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Europe set to take over LNG market from Asia

In just a week, seven new LNG tankers embarked for Belgian, British and Dutch ports and six more may arrive in the next month, attracted…

In just a week, seven new LNG tankers embarked for Belgian, British and Dutch ports and six more may arrive in the next month, attracted by the widest and most consistent premium to Asian prices in at least five years, price data on Reuters Eikon shows.
The shift signals an end to Asia’s huge LNG price premium to Europe’s benchmark UK gas hub, raising hopes that supply will over coming years be more evenly spread between the basins, traders said.
“We see NBP (UK natural gas prices) plus transportation returning as a price benchmark to Asia, at least for the next two to three years,” said Javier Moret, head of LNG origination at RWE, Germany’s biggest power utility.
More than 1.3 million cubic metres (mcm) of LNG, or 800 mcm of pipeline gas, is inbound on officially announced tankers from Qatar, Norway and Trinidad.
That’s double the same time last year and enough to cover three days of British winter demand. At least six more tankers – the Zarga, Onaiza, Al Sadd, Ejnan and Al Ruwais – are expected to arrive in those ports during the next few weeks, according to analysts.
“Some trading companies are also trying to divert cargoes away from the east towards Europe,” a trader at an oil major said.
Asia has reigned as the world’s premium LNG market since Japan’s 2011 Fukushima disaster which shuttered the country’s nuclear plants, driving gas prices to near all-time highs.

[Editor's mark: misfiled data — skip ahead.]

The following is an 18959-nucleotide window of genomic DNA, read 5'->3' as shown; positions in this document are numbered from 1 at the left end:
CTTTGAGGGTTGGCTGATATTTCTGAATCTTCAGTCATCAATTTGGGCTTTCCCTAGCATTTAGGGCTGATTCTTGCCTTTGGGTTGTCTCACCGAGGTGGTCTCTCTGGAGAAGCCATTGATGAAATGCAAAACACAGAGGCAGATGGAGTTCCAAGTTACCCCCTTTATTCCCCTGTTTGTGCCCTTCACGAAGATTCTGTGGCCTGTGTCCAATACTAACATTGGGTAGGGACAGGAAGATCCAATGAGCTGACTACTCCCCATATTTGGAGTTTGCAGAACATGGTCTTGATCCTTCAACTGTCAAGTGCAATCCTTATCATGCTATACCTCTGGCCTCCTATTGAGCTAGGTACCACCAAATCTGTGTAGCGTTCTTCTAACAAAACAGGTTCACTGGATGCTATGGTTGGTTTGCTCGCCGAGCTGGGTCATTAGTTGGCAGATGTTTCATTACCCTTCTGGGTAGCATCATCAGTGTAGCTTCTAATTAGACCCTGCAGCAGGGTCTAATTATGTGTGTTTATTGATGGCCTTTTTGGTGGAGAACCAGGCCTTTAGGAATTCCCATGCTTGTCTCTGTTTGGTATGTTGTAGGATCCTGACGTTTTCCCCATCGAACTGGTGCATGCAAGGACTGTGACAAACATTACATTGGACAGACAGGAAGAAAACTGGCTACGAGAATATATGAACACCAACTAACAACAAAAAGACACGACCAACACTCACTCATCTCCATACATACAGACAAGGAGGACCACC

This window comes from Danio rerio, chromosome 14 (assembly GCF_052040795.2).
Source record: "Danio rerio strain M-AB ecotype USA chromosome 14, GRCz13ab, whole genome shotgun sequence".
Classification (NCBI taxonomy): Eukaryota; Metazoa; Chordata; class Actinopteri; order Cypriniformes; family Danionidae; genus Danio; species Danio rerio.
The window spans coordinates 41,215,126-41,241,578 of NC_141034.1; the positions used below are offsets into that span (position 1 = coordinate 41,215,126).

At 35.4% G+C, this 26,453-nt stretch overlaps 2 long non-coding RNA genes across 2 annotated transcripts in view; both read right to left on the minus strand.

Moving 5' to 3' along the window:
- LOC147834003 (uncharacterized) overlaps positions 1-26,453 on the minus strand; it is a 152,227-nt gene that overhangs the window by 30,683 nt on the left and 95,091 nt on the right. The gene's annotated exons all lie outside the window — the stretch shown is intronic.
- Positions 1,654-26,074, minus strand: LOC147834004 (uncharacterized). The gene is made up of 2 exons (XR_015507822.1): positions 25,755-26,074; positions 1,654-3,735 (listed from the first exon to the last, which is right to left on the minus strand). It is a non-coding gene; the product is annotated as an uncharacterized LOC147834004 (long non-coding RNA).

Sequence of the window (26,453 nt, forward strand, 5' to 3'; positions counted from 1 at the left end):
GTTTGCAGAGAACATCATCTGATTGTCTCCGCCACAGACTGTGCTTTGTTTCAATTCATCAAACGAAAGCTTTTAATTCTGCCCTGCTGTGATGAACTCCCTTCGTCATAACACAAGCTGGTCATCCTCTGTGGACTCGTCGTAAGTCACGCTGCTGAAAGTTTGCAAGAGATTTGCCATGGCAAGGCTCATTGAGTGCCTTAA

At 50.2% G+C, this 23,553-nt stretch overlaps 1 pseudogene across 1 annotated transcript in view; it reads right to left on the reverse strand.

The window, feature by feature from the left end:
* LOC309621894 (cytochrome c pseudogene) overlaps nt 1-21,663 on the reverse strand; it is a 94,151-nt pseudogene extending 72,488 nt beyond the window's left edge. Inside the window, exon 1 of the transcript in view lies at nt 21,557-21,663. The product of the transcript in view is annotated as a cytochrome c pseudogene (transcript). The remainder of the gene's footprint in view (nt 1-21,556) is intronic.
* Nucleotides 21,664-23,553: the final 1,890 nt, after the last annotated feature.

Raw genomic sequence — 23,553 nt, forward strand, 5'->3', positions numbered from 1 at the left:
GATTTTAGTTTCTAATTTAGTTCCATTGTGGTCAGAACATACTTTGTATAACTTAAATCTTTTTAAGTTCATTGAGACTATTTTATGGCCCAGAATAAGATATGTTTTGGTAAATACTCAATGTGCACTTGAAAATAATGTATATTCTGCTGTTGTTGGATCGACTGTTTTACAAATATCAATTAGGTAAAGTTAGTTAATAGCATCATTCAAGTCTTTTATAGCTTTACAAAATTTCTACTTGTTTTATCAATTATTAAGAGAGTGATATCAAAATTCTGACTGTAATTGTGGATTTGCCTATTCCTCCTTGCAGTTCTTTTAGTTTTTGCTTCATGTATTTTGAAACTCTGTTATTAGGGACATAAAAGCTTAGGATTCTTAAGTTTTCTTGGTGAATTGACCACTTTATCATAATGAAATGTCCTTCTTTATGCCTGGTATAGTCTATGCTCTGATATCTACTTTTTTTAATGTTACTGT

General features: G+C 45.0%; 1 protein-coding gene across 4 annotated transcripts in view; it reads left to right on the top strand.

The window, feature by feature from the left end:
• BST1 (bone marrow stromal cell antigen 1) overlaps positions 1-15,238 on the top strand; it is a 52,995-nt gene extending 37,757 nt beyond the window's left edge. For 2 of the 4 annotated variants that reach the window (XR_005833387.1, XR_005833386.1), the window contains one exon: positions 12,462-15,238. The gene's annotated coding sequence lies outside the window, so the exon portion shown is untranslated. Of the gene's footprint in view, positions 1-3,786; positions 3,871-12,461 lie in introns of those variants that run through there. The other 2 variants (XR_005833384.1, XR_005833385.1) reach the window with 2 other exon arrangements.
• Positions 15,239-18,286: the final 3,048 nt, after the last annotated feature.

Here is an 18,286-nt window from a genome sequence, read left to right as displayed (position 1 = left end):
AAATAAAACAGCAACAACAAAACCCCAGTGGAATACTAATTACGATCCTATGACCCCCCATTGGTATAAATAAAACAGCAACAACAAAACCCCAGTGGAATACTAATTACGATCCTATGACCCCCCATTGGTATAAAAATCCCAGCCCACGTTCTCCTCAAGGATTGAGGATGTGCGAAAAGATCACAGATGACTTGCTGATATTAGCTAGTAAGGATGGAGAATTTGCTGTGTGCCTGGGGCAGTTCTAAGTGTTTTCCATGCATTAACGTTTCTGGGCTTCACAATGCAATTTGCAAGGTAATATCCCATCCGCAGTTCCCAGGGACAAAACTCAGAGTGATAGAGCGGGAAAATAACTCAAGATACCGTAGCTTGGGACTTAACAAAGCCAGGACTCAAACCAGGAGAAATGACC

But a 60-percent drop in Asian prices in the past year, driven by a streak of mild weather and new supplies, has again made Europe the most attractive market for flexible cargoes.
British and Dutch prices for March are trading at a $1.20 per million British thermal units (mmBtu) premium to Asia.
Plunging Far East prices are also trapping Atlantic Basin-produced LNG from Trinidad, Nigeria and Algeria within the region because it is no longer profitable to send it east.
Re-exports from countries such as Spain have also been brought to a halt for the first time in five years given weak demand around the globe.
One challenger to Europe for supply is India, where prices are also trading at premiums to Asia, albeit below those in Europe and the Americas.

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